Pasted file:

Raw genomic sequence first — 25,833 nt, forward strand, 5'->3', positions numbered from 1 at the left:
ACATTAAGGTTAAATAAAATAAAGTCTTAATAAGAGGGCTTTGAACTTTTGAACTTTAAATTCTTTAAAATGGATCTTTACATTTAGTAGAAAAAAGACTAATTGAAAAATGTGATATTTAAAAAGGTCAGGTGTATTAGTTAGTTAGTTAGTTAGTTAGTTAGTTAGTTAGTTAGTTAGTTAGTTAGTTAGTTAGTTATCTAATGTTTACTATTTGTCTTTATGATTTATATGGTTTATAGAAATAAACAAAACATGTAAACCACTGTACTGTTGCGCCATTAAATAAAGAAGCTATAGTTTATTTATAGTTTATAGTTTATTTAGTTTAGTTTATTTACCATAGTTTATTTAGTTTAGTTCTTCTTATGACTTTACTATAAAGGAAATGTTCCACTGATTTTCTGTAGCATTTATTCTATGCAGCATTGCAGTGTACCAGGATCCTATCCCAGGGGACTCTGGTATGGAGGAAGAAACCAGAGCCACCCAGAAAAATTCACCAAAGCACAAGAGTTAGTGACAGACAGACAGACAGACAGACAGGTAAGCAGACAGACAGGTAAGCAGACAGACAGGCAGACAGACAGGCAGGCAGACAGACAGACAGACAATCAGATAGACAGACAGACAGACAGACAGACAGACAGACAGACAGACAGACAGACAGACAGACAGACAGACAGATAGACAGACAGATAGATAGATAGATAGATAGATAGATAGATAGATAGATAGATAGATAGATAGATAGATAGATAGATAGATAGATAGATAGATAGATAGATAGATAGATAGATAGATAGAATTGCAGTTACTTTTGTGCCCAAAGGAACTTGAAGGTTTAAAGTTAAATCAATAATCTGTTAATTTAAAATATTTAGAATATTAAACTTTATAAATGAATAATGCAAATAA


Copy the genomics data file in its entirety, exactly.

Raw genomic sequence first — 25,833 nt, forward strand, 5'->3', positions numbered from 1 at the left:
ACATTAAGGTTAAATAAAATAAAGTCTTAATAAGAGGGCTTTGAACTTTTGAACTTTAAATTCTTTAAAATGGATCTTTACATTTAGTAGAAAAAAGACTAATTGAAAAATGTGATATTTAAAAAGGTCAGGTGTATTAGTTAGTTAGTTAGTTAGTTAGTTAGTTAGTTAGTTAGTTAGTTAGTTAGTTAGTTAGTTATCTAATGTTTACTATTTGTCTTTATGATTTATATGGTTTATAGAAATAAACAAAACATGTAAACCACTGTACTGTTGCGCCATTAAATAAAGAAGCTATAGTTTATTTATAGTTTATAGTTTATTTAGTTTAGTTTATTTACCATAGTTTATTTAGTTTAGTTCTTCTTATGACTTTACTATAAAGGAAATGTTCCACTGATTTTCTGTAGCATTTATTCTATGCAGCATTGCAGTGTACCAGGATCCTATCCCAGGGGACTCTGGTATGGAGGAAGAAACCAGAGCCACCCAGAAAAATTCACCAAAGCACAAGAGTTAGTGACAGACAGACAGACAGACAGACAGGTAAGCAGACAGACAGGTAAGCAGACAGACAGGCAGACAGACAGGCAGGCAGACAGACAGACAGACAATCAGATAGACAGACAGACAGACAGACAGACAGACAGACAGACAGACAGACAGACAGACAGACAGACAGACAGATAGACAGACAGATAGATAGATAGATAGATAGATAGATAGATAGATAGATAGATAGATAGATAGATAGATAGATAGATAGATAGATAGATAGATAGATAGATAGATAGATAGATAGATAGAATTGCAGTTACTTTTGTGCCCAAAGGAACTTGAAGGTTTAAAGTTAAATCAATAATCTGTTAATTTAAAATATTTAGAATATTAAACTTTATAAATGAATAATGCAAATAA